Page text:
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tuffjuff

Speccing out a NAS

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Posted · Original PosterOP

As we move into the new house, I'm doing something I've wanted to do for some time - building a NAS. I happen to have a Pentium.... E8400? system lying around. Am I safe to pop some highly reviewed/rated RAM in there, along with the couple 2 or 3TB WD Red's in RAID 0 (with a separate RAID controller) and back them up once in a while to an offline drive? Or do I need to bite the bullet and order a new CPU/server mobo/ECC RAM? Literally, most FreeNAS and other general NAS discussion topics turn into a condescending argument about ECC RAM, and simple non-ECC peasants, etc.

 

I am storing medical, legal and tax documents, along with music and we'll likely eventually convert our movie collection to digital, so I don't need a ton of space. I just want reliable space. (I had a 500GB Seagate hard drive 3-4 years ago abruptly die, and that drive happened to store all this important stuff on it)

 

Money isn't a major concern, because I already have a brand new case and reliable power supply lined up, and I'm buying the drives no matter which I choose. Just not sure if I *need* to drop $300 on a G3250, 16GB ECC RAM and a server board.


Core i7 5820k 4.0Ghz (all 6 cores, Noctua NH-D15) | Asus X99-Deluxe | ZOTAC GeForce 980 Ti (water cooled) @ 1400 core/stock VRAM | Corsair Vengeance 32GB DDR4 | 1.5TB SSD | Corsair 400Q | eVGA Supernova G2 850 watt | Dell UltraSharp U2515H, 25.5" 1440p IPS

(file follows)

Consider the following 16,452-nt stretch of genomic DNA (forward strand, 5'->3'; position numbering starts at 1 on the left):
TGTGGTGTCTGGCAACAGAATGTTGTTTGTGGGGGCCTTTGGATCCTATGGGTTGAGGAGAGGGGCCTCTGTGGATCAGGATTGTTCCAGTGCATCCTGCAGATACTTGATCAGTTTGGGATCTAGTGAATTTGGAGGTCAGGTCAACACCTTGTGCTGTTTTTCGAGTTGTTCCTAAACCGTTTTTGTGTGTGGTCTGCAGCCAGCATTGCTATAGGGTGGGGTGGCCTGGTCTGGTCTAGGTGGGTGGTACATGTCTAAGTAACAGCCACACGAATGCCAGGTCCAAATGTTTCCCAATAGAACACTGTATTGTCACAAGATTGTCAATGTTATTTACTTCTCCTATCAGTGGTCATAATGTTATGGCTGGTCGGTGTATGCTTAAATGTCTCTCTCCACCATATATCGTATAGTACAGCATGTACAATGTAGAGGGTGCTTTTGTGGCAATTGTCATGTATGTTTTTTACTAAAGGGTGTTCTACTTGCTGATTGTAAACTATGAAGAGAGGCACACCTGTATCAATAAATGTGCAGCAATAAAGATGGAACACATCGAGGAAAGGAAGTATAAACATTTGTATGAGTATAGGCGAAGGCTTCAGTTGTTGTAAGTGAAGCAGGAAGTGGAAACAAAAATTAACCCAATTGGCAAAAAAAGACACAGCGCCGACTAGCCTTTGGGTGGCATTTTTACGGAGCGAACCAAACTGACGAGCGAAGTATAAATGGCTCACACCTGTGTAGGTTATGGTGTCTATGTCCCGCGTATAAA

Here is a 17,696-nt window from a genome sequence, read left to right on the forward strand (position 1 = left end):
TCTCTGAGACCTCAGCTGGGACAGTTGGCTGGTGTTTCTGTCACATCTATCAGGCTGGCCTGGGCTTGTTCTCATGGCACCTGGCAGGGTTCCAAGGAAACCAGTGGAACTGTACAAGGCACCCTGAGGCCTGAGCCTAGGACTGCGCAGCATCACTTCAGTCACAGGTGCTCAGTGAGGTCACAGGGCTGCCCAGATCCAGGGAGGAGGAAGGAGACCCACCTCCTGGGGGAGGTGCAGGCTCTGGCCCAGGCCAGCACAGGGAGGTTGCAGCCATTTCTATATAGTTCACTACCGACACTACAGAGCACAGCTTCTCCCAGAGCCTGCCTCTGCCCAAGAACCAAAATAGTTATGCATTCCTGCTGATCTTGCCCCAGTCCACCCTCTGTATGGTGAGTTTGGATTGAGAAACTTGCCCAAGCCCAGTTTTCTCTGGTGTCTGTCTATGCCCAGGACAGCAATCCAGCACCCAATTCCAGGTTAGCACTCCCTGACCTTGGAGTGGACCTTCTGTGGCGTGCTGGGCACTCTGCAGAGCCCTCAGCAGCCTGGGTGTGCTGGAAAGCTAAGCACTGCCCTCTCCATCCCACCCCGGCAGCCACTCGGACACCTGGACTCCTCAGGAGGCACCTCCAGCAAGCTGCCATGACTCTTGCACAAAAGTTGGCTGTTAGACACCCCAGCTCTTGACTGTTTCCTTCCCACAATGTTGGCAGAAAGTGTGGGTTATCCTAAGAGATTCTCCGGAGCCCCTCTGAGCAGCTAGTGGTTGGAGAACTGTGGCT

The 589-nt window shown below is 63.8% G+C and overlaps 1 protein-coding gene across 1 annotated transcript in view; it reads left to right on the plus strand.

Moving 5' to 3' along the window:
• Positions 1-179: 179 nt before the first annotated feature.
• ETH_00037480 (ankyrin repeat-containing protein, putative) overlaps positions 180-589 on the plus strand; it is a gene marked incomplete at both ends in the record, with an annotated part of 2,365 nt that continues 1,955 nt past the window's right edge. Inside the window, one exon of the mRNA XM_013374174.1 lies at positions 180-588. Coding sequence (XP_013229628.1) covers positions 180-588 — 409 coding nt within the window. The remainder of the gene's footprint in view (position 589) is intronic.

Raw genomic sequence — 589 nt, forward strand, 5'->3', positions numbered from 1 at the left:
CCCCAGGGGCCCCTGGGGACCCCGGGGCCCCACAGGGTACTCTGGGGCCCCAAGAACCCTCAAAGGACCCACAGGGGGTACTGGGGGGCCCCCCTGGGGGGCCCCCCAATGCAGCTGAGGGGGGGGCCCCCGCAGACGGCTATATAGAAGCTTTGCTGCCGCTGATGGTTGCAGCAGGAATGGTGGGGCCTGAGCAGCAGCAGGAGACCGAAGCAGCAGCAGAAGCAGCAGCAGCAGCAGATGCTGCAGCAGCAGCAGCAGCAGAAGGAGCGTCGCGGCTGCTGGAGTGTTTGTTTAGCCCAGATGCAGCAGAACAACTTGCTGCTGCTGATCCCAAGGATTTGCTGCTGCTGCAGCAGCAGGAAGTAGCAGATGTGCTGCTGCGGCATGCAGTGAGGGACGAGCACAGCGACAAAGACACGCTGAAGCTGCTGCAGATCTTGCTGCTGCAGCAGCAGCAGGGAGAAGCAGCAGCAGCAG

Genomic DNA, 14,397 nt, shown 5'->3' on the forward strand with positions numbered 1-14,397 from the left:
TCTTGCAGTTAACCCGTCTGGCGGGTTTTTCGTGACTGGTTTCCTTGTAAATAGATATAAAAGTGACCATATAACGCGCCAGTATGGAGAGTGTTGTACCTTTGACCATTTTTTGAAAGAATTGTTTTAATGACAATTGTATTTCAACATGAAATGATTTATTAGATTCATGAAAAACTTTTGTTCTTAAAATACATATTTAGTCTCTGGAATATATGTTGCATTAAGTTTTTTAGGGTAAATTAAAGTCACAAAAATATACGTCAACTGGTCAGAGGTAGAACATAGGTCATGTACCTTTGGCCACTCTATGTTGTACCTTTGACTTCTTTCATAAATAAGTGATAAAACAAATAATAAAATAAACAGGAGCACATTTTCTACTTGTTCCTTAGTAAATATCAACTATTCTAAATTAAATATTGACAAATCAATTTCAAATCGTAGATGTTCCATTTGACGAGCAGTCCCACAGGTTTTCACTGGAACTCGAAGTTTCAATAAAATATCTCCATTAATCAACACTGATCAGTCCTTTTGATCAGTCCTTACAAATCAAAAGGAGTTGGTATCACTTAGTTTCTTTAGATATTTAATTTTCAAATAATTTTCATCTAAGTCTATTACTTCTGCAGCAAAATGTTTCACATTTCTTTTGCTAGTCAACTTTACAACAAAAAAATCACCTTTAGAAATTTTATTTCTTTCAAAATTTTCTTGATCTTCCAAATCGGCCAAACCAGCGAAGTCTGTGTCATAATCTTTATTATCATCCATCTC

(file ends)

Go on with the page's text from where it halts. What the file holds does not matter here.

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Posted · Original PosterOP

As a follow-up/edit: I'm not married to FreeNAS. The more I read, the more finicky it sounds. I just want a NAS that can operate the hard drives that hold my cool stuff.


Core i7 5820k 4.0Ghz (all 6 cores, Noctua NH-D15) | Asus X99-Deluxe | ZOTAC GeForce 980 Ti (water cooled) @ 1400 core/stock VRAM | Corsair Vengeance 32GB DDR4 | 1.5TB SSD | Corsair 400Q | eVGA Supernova G2 850 watt | Dell UltraSharp U2515H, 25.5" 1440p IPS

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Then don't use freenas^^

Look into openmediavault, rockstor or ubuntu+samba. Unraid is pretty good but not free or Windows with storage spaces.

You don't need a raidcard either, Software RAID is fine.

Just get 4-8gb RAM and test unraid (the best to expand later and very easy to set up).

Which case and PSU do you want to use?

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Devolving into ECC vs non-ECC is just Internet chest thumping and mental masturbation.

Use whatever you are comfortable with. However, no matter what components and system you end up with, data is not "safe" without a backup.

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Posted · Original PosterOP
On 2/11/2016 at 6:38 PM, Aekim said:

Then don't use freenas^^

Look into openmediavault, rockstor or ubuntu+samba. Unraid is pretty good but not free or Windows with storage spaces.

You don't need a raidcard either, Software RAID is fine.

Just get 4-8gb RAM and test unraid (the best to expand later and very easy to set up).

Which case and PSU do you want to use?

 

 

 

 

 

 

 

 

 

Awesome, thanks for the suggestions. As I am in need of a game server, I think I'll try using the lowly Pentium for the game server, and make my other build centered around a server board with ECC, just to be safe. I plan to back the data up to a powered off hard drive once a month or so (the data won't change terribly often).